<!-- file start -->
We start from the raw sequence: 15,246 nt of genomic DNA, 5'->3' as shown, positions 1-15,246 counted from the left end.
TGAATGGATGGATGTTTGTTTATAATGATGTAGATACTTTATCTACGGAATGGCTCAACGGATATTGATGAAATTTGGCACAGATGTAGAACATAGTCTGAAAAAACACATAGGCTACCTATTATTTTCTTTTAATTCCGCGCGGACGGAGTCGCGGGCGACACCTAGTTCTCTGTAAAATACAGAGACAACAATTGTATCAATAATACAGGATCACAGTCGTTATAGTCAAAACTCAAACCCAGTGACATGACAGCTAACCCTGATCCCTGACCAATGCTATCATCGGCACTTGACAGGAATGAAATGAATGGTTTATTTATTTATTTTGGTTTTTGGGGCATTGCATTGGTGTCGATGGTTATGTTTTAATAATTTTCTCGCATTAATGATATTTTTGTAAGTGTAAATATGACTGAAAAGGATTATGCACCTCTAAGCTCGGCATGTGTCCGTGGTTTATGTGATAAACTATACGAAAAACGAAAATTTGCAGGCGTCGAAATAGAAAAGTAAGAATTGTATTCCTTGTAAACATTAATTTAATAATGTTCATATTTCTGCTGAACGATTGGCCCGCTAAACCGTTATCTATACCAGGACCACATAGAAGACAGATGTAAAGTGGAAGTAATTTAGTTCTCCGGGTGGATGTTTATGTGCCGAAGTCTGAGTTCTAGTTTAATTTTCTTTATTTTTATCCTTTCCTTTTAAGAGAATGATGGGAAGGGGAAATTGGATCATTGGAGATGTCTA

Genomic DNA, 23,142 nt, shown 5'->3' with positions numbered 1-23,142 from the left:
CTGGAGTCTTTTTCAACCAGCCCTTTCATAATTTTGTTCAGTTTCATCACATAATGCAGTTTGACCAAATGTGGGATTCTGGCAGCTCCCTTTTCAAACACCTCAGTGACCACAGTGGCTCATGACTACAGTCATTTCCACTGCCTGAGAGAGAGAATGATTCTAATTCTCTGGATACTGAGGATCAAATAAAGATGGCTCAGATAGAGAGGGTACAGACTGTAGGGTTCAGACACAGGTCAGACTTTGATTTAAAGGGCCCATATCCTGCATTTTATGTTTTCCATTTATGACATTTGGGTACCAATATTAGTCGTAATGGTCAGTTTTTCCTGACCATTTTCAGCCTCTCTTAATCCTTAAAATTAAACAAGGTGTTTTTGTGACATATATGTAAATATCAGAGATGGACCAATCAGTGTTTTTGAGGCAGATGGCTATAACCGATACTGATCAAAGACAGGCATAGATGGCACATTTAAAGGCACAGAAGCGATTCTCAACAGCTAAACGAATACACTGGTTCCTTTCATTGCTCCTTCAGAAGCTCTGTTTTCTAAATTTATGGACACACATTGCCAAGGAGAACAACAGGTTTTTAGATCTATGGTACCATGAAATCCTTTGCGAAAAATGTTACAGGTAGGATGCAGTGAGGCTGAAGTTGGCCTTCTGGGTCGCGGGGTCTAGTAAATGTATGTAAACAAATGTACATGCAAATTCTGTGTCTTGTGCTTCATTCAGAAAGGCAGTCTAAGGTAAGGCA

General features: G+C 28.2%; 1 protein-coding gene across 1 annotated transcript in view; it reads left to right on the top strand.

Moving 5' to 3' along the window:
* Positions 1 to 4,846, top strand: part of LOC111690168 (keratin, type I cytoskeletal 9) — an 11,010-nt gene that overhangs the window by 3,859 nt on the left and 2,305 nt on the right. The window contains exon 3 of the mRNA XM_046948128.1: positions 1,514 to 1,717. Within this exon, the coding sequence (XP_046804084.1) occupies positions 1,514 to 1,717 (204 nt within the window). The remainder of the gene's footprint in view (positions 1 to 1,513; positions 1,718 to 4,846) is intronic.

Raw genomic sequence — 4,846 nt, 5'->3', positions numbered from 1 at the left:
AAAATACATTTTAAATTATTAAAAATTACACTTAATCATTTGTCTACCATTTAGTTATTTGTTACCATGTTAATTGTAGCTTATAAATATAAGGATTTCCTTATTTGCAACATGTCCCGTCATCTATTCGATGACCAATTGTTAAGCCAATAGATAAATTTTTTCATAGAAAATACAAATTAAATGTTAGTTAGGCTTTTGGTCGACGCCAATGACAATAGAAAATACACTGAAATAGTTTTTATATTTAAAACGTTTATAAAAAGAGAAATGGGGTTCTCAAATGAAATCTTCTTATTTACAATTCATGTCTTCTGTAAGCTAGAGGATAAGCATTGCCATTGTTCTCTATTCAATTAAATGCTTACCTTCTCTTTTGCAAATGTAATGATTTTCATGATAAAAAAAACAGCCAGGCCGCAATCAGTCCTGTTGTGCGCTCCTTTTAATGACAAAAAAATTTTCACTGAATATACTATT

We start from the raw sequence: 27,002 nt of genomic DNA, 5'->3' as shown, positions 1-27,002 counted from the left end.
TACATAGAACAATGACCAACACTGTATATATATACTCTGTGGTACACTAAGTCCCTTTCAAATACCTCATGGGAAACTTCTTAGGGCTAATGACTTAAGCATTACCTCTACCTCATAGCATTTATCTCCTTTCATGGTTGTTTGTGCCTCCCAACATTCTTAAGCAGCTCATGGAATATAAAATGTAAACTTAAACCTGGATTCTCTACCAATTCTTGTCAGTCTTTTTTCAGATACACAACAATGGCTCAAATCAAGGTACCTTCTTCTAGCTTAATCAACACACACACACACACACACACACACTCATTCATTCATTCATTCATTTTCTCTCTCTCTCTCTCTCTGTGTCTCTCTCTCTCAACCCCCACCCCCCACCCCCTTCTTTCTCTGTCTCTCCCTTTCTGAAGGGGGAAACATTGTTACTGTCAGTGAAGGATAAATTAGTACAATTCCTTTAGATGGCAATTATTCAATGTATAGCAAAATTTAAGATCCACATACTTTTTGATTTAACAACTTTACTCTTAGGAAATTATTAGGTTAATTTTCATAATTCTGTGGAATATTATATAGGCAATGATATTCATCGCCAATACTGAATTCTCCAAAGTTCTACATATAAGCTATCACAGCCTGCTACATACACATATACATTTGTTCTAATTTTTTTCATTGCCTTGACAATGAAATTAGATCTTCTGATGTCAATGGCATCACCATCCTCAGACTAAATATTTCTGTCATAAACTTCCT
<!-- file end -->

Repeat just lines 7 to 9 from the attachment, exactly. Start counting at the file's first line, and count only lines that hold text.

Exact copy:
* Positions 1 to 4,846, top strand: part of LOC111690168 (keratin, type I cytoskeletal 9) — an 11,010-nt gene that overhangs the window by 3,859 nt on the left and 2,305 nt on the right. The window contains exon 3 of the mRNA XM_046948128.1: positions 1,514 to 1,717. Within this exon, the coding sequence (XP_046804084.1) occupies positions 1,514 to 1,717 (204 nt within the window). The remainder of the gene's footprint in view (positions 1 to 1,513; positions 1,718 to 4,846) is intronic.

Raw genomic sequence — 4,846 nt, 5'->3', positions numbered from 1 at the left:
AAAATACATTTTAAATTATTAAAAATTACACTTAATCATTTGTCTACCATTTAGTTATTTGTTACCATGTTAATTGTAGCTTATAAATATAAGGATTTCCTTATTTGCAACATGTCCCGTCATCTATTCGATGACCAATTGTTAAGCCAATAGATAAATTTTTTCATAGAAAATACAAATTAAATGTTAGTTAGGCTTTTGGTCGACGCCAATGACAATAGAAAATACACTGAAATAGTTTTTATATTTAAAACGTTTATAAAAAGAGAAATGGGGTTCTCAAATGAAATCTTCTTATTTACAATTCATGTCTTCTGTAAGCTAGAGGATAAGCATTGCCATTGTTCTCTATTCAATTAAATGCTTACCTTCTCTTTTGCAAATGTAATGATTTTCATGATAAAAAAAACAGCCAGGCCGCAATCAGTCCTGTTGTGCGCTCCTTTTAATGACAAAAAAATTTTCACTGAATATACTATT